Matthew faces rape and attempted capital murder charges in Fairfax. The big issue at Friday's hearing was whether the victim can fairly identify Matthew in front of a jury.

In 2005, the victim in the Fairfax case told police she was raped while coming home from a grocery store. She gave police what court documents call a "very generalized description" of her attacker, saying he was a "stocky black male," who was "around 30 years old.

"What the defense is worried about is whether the rape victim can come in and make a sufficiently positive identification so that that identification should be admitted in court," said legal analyst Lloyd Snook.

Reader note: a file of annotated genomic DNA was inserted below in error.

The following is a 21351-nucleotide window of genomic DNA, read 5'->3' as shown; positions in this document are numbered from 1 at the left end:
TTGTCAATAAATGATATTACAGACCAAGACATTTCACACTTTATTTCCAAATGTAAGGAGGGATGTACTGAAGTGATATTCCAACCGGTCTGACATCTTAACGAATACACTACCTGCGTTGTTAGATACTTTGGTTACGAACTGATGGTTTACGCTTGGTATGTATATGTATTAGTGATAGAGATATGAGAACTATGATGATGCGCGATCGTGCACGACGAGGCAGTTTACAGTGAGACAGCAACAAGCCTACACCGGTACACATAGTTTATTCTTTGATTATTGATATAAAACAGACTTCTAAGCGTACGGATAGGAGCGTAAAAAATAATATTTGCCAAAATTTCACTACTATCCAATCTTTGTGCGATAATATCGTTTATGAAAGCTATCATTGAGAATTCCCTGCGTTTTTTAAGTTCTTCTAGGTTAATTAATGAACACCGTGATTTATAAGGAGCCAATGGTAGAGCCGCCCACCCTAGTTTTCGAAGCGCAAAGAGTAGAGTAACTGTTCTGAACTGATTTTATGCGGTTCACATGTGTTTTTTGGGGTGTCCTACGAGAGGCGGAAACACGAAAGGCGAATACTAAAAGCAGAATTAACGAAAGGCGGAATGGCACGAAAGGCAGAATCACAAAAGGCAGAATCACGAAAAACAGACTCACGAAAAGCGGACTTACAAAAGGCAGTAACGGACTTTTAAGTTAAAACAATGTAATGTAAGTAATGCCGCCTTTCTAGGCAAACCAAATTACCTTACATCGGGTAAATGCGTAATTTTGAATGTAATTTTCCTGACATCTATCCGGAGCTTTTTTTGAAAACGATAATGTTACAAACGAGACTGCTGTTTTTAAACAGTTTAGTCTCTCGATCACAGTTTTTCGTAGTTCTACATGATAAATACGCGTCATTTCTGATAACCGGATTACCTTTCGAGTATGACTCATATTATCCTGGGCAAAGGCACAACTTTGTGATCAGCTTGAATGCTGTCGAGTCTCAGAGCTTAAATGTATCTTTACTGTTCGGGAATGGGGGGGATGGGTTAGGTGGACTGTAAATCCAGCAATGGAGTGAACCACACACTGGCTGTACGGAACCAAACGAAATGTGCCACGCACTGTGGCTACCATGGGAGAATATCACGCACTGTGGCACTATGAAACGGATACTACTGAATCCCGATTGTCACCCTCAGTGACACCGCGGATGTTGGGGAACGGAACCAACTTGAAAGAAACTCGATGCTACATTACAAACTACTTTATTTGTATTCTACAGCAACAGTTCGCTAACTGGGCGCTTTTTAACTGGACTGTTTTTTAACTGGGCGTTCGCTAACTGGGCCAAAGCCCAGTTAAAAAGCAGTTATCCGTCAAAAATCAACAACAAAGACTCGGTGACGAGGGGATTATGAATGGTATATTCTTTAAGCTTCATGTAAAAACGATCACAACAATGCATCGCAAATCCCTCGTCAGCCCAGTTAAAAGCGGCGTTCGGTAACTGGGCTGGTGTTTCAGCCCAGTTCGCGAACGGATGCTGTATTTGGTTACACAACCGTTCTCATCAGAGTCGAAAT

Fast forward to 2015, with Jesse Matthew set to go on trial in this case, he is a easily recognizable person. Matthew's face has been plastered all over the news in recent months since he's also linked by DNA to the deaths of Hannah Graham and Morgan Harrington.

His attorneys don't want the victim using that information to try and sway the jury from the witness stand when she's asked to identify her attacker.

“If it's entirely the product of police prompting, it's not admissible. And so they want the hearing ahead of time to explore that at least enough to figure out whether they're going to be able to keep that identification out," Snook explained.

That hearing will happen on Thursday June 4, when the victim will be in the courtroom to make an ID of her attacker before a judge. The judge will then decide whether to let her make that identification in front of the jury at trial, which is set to start just four days later on June 8.